In thinking through the processes of radicalisation in relation to Muslim minorities, what are the key issues that should be important to us? That is, what do we need to ask ourselves at the very beginning? The problem has been that right from the outset various so-called experts have been looking at the inspirations that come from outside of everyday British Islam. Namely, the radicalised political Islam that we find in the Middle East and in North Africa, which, in fact, has a very long history, some of which is to do with external interests in cajoling local agitations and creating resistance fighters out of them, basically. Lazy but influential thinkers assume that Islam is one global religion and that any nuances or layers in relation to how people perceive, enact or organise themselves around it are internal issues within the British Muslim community as symptoms of a wider global malaise. That is, they are only a short step away from being enabled into various forms of violent extremism.
Thinking further through integration would suggest that if there is a sense of belonging, an opportunity structure, a notion of a shared national identity that includes all, it provides a sense of being and becoming, allowing individuals to self-actualise and self-realise. Integration used to refer to equality of opportunity and equality of outcome (as a theoretical standpoint it must be said but there was also good will behind it at one point), where various antidiscrimination laws and procedures existed to support the less well off, as well ensuring that we can at least try to all move forward together. Due to the neoliberal paradigm that was exaggerated during the second term of new Labour and onwards, however, questions of integration have completely disappeared, and more and more amorphous notions such as values have replaced ideas of collective identities. The idea of British values, however, is a complete nonsense. What are these values that are so unique and special to the British case? What makes British values such a powerful concept to limit the pathways towards violent extremism, even? The dominant neoliberal paradigms have done away with questions of integration and equality and moved forward to notions of values, which have no meaning in reality at all.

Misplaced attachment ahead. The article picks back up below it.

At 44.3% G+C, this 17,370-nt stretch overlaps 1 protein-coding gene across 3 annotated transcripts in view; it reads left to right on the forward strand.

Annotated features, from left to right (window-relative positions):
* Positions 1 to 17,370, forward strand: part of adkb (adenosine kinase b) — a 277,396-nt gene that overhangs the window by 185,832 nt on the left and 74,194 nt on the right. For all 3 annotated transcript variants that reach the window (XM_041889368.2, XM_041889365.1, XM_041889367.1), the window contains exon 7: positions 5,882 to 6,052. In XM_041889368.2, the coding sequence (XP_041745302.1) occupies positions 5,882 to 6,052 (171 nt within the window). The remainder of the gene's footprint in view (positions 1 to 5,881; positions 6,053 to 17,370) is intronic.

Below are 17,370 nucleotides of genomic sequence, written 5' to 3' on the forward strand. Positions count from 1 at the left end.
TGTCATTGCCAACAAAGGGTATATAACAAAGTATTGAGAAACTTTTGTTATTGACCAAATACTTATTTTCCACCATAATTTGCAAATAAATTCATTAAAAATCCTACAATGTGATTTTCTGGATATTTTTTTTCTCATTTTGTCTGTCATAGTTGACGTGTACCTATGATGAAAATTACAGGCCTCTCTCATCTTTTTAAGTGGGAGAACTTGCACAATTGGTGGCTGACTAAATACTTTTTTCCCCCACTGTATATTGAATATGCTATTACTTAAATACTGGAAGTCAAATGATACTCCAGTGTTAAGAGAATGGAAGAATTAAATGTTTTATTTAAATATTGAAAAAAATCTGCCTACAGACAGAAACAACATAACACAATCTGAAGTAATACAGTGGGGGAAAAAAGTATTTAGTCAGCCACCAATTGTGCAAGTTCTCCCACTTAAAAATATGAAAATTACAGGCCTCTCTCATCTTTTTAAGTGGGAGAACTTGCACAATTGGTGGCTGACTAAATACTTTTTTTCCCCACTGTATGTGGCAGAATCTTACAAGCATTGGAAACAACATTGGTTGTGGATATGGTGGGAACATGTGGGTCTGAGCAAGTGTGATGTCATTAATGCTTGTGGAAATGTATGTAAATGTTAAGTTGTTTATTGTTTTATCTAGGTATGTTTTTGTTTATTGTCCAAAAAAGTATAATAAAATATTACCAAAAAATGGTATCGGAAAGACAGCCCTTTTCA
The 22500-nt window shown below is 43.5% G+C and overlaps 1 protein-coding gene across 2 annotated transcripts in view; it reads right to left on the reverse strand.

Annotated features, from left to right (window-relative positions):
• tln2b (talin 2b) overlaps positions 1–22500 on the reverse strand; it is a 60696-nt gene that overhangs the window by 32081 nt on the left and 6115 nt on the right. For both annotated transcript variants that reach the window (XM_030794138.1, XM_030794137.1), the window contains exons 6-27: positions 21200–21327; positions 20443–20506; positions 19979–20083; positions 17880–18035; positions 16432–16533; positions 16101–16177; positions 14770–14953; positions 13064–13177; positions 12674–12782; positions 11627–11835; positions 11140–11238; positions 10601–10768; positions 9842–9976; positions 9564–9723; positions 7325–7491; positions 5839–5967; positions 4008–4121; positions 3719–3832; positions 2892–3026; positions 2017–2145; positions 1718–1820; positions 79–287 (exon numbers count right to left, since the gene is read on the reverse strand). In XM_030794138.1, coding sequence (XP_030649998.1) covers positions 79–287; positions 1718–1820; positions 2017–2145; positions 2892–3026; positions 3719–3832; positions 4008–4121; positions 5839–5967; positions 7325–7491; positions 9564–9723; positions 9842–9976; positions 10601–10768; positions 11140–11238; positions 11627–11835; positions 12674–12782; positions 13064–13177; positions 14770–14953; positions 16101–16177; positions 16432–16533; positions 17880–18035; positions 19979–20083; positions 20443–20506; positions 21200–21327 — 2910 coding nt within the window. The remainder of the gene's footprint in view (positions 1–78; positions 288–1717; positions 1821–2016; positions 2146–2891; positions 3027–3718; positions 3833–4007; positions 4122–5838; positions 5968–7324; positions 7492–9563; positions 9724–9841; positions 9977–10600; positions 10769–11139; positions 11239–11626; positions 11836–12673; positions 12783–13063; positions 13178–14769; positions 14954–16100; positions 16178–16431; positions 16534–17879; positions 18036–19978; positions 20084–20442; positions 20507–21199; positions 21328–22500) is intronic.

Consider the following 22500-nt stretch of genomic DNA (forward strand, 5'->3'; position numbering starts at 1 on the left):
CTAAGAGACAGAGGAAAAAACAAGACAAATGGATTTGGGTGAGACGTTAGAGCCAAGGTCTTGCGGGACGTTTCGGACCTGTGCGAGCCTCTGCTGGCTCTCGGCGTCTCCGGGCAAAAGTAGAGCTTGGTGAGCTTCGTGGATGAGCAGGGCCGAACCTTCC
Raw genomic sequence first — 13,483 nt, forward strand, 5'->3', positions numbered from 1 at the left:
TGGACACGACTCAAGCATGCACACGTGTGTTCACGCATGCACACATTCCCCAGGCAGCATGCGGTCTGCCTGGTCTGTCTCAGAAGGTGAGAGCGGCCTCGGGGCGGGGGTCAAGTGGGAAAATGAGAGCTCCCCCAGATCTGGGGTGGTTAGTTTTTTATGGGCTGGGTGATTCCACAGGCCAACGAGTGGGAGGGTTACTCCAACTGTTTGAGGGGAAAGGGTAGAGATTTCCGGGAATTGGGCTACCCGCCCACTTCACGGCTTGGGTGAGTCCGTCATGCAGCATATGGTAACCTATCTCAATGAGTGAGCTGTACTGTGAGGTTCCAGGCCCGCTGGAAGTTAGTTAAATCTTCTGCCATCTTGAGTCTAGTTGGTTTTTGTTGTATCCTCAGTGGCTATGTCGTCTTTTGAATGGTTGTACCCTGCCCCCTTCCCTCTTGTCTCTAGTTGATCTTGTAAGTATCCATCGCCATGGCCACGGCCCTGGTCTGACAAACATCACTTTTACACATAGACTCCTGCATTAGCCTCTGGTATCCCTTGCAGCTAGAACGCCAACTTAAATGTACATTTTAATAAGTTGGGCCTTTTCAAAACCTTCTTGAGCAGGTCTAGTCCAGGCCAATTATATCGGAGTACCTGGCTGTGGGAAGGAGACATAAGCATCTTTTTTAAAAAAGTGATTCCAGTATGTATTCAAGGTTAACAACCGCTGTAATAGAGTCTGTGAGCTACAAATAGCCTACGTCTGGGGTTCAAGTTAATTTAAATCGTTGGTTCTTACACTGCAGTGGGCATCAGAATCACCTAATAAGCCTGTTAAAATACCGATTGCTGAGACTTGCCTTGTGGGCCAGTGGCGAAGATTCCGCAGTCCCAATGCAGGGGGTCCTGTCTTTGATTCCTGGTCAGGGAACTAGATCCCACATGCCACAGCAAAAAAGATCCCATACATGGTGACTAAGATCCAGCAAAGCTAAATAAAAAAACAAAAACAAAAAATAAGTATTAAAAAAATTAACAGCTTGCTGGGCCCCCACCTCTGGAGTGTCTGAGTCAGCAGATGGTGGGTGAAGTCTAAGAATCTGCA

Terrorists have no interest in values, or ideals of Britishness, or anything else quite like that. They have entered into a very different space in relation to how they see the world and they place within it. They are lost to the rest of us, not because of any particular pull of ideology, but because we have failed them as a society. We get these terrorists because they emerge out of our society, which means that they are made in Britain. Moreover, there are about as British as you can possibly imagine them to be. Violence is born out of humiliation, oppression and dehumanisation, not a loss of ‘values’. When governments realise that there is a problem of terrorism, what do they do? They conflate social policy with counterterrorism, hence the problem with Prevent. This can lead to the securitisation of multiculturalism, where differences are seen as a problem, as a path to extremism, and therefore they need to be nullified or mollified in the light of some notion of what exactly? Nothing specific, just the ideas of values.
All of these issues become even more sensitive in the light of wider social fragmentation, including the potential breakup of the union as part of a wider separation from the EU. It is not going to bode well for community relations, as the only trading card that Britain has, and which is of value to others, ironically, is the idea of the once (in)glorious empire now back on the map again.